How To Make It Easier For Journalists To Cover Your Public Relations Story

DSM Digital School of Marketing - public relations

Whether you’re looking to boost your public profile or are hoping to get the word out about a new product, media coverage (as a vital part of public relations) is one of the absolutely ways in order to get your company noticed. Unfortunately, though, getting press coverage isn’t a simple matter of firing off pitches and hoping for the best. Like all good things, successful media publicity is the result of hard work, and careful planning.

Competing for a journalist’s attention can be virtually impossible as is figuring out what makes for a very successful pitch. Public relations professionals really do need to stand out from the sea of distractions in order to get their idea read by a journalist or blogger. Sadly, getting your message under the nose of an influencer is just half the battle. Persuading a media contact to actually write about a company — that’s even increasingly challenging.

So, what is the best way for you to stand out in a journalist’s already bursting inbox without resorting to tricks or ploys? And, even if a journalist loves your pitch, how do you get the story covered?

Share Newsworthy Information In Your Public Relations Pitches

Journalists receive dozens of pitches every day. More than half of these pitches end up being promotion-laden spam that finds its way to the junk folder.  If you’re taking the time to pitch, make sure you’re actually sharing something newsworthy. Is there something historic about what you’re doing? Or is there a unique or unusual angle to the situation?

If the situation is newsworthy, make sure you research the journalist and outlet you’re pitching. Ask yourself:

  • Do they cover stories like mine?
  • Will their audience respond to this story?
  • Am I contacting the right journalist for this story?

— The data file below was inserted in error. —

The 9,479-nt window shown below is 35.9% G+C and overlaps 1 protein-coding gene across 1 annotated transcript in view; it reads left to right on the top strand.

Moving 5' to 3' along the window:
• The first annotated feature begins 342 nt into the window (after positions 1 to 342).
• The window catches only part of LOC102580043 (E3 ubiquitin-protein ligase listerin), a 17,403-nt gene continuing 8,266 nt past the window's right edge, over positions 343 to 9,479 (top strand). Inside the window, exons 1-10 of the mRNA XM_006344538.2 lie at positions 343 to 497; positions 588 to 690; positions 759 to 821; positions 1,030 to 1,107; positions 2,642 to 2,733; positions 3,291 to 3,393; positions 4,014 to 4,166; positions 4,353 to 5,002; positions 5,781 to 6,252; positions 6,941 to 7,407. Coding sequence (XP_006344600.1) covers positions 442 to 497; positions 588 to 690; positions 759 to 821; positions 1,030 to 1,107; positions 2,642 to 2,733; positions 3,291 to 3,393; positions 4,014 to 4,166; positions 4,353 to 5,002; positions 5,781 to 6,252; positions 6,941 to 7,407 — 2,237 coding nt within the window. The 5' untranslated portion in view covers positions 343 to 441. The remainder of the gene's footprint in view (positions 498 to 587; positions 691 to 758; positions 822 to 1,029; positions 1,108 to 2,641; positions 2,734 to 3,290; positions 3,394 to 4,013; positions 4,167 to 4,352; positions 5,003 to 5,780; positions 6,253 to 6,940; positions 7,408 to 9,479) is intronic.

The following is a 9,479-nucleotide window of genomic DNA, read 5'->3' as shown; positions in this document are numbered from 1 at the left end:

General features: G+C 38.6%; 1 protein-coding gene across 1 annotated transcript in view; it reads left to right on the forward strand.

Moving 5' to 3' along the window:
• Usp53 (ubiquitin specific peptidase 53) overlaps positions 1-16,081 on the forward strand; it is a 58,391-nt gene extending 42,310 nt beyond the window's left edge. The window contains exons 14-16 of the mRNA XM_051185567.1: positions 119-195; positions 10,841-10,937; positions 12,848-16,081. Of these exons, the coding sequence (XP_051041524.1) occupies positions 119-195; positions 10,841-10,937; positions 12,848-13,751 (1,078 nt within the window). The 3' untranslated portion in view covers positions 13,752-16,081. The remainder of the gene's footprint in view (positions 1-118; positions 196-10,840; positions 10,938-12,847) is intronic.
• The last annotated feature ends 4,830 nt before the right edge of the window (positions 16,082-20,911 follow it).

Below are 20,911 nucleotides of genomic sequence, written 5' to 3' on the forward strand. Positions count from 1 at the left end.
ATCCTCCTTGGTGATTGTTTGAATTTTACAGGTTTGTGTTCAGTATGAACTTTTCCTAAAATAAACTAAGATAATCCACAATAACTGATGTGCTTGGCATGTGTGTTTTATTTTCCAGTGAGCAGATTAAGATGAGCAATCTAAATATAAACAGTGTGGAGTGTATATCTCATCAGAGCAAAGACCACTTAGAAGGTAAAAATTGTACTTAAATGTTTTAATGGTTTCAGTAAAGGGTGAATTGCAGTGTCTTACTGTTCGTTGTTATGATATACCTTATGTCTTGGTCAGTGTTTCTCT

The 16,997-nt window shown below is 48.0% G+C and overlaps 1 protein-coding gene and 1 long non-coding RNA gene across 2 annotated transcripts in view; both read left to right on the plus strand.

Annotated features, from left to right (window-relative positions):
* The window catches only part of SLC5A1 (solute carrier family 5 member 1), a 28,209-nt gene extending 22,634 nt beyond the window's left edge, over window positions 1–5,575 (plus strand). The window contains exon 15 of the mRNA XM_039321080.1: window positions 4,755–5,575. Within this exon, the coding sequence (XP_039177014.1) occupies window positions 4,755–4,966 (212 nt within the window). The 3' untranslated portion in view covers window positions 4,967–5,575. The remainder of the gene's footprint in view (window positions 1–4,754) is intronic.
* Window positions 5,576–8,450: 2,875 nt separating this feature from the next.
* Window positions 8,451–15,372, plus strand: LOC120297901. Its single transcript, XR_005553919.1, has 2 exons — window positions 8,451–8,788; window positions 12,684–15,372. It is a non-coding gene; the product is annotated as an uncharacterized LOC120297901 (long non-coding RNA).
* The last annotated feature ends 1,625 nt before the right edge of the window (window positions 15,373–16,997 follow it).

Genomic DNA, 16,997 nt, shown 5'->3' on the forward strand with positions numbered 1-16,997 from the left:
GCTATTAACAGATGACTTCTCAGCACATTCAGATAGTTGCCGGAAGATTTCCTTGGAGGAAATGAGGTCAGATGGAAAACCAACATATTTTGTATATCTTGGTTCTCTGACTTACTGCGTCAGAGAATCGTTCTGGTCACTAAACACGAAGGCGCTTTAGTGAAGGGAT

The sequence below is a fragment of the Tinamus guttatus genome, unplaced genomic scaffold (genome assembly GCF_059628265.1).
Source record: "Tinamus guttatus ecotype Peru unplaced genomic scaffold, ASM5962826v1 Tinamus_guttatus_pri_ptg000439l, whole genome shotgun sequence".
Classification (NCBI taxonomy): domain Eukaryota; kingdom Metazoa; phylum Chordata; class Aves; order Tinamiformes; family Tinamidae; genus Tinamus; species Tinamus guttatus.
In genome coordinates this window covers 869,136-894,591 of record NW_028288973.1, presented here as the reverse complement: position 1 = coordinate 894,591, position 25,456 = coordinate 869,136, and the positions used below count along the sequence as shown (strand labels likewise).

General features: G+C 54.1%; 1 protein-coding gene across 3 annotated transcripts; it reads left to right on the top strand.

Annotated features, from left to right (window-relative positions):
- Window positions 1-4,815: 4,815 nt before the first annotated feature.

Journalists hate receiving irrelevant pitches. Take your story elsewhere if it isn’t a fit for your selected outlet.

Establish Reasonable Goals

Put together a checklist of tasks which you need to accomplish weekly, monthly, quarterly as well as annually. Next, you’re going to want to concentrate on setting clear and reasonable goals.

It’s important to concentrate on smart goals, not just vanity metrics. Carefully set your objectives while keeping the big picture in mind. Rather than, “become famous,” be very specific. Set goals which will assist you to achieve your higher objectives:

  • Increase brand awareness through targeting well-known publications.
  • Alert prospective customers to a new product by seeking exposure in niche publications that our target market frequents.


Having well-defined objectives will assist you to know – at a glance – if you’re on-track. It will show you when you need to alter your strategy. Make use of a spreadsheet to categorise everything and build a strategic media list. Select journalists and publications which you would like to have cover your company. Choose outlets that will help you to reach your publicity goals.

Less is always more. You’re busy and don’t have endless hours to pour into media outreach, so make your efforts count. At this point, it’s not so much a numbers game as it is about the quality of your strategy. Two or three solid connections will far outweigh one foot in the door at dozens of publications.

Get in touch with the Digital School of Marketing

If you want to become a digital public relations expert, then you need to do our Digital Public Relations Course. Follow this link to find out more.